In 2014, we had German journalist Christian Schwagerl announce the Anthropocene with his new book. This new study shows that human influences of all kinds now dominate the equation of how and how much natural systems will morph. Our impacts are not just carbon emissions, but land changes, species eradication, ocean acidification, alteration of the nitrogen cycle – it’s a huge long list. Our impacts are so huge, the former drivers of climate change now amount to about “zero” in the formula.


The Anthropocene: The Human Era and How It Shapes Our Planet


In past ages, the influence of the tilt of the Earth toward the sun, the gravity of other planets, shifting continents and large volcanic events created long patterns of alteration between the ice house and greenhouse worlds. Unless an asteroid strikes, or a large chain of volcanoes go off, humans are determining the future on this planet.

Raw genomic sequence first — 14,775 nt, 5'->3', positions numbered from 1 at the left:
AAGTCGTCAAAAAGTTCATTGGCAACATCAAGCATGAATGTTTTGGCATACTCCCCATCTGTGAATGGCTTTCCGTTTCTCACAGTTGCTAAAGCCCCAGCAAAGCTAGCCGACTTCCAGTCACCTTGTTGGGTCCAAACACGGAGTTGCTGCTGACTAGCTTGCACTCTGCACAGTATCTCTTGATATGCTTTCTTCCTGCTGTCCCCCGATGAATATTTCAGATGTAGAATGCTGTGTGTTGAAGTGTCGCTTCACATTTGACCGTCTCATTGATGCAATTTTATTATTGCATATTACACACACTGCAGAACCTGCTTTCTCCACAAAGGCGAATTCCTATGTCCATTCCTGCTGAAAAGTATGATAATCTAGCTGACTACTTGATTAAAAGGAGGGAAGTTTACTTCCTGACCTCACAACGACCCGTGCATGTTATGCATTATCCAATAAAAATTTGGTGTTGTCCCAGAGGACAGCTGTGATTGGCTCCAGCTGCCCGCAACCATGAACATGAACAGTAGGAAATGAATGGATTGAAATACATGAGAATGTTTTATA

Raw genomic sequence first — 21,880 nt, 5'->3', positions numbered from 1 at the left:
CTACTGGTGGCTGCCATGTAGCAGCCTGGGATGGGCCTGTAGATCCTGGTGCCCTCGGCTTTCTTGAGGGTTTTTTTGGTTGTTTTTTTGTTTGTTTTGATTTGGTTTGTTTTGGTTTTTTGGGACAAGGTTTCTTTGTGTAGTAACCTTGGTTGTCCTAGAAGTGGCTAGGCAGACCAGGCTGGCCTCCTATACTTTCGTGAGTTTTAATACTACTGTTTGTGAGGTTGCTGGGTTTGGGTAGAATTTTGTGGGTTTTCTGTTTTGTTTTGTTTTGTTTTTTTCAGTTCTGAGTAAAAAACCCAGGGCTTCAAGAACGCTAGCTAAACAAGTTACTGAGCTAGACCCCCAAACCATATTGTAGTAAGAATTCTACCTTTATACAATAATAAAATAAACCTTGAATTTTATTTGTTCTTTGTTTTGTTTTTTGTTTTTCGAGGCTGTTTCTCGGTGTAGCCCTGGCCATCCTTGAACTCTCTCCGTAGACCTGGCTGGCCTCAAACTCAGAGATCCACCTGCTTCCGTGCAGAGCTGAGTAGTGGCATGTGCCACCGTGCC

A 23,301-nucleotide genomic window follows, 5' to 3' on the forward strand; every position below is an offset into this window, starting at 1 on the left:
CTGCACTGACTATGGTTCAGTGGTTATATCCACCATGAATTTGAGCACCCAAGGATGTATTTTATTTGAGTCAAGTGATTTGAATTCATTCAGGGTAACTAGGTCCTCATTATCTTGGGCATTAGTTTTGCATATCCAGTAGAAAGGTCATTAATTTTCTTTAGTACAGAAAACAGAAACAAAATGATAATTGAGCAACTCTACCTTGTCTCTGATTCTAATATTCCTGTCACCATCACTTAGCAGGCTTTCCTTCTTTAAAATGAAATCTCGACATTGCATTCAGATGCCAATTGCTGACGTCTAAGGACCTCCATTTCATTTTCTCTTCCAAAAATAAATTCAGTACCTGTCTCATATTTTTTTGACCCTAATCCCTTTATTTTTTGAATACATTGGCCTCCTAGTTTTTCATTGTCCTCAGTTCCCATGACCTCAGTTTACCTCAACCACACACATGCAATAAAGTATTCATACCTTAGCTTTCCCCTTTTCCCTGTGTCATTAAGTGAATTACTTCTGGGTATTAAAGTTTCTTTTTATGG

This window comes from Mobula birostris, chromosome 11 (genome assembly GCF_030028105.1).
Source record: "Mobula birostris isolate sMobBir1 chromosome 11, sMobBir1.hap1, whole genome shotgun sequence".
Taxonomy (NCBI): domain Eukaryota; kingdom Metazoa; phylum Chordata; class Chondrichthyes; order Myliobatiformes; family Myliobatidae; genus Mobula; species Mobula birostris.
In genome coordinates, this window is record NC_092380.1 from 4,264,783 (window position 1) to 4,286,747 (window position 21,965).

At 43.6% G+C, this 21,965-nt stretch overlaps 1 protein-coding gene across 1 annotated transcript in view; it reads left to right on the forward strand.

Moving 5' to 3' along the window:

Of course, that won’t be true forever. Human civilization will eventually crash as all do. Fossil fuels will most likely run dry, or at least dwindle to insignificance. Even so, these authors say, the geological footprint of humans will be still visible millions of years from now.

The Earth has experienced hothouse worlds before. As scientists have told us on Radio Ecoshock, the Earth was more or less ice-free for the majority of the history of the planet. So what’s the problem? First of all, we mammals and the life-support systems we know appear to have evolved to fit in a world with polar ice caps. Our bodily cooling systems and our crops assume that. The geologic record also shows that when a major shift toward warming occurs, there is a mass extinction of species. We may already be in the sixth great mass extinction event.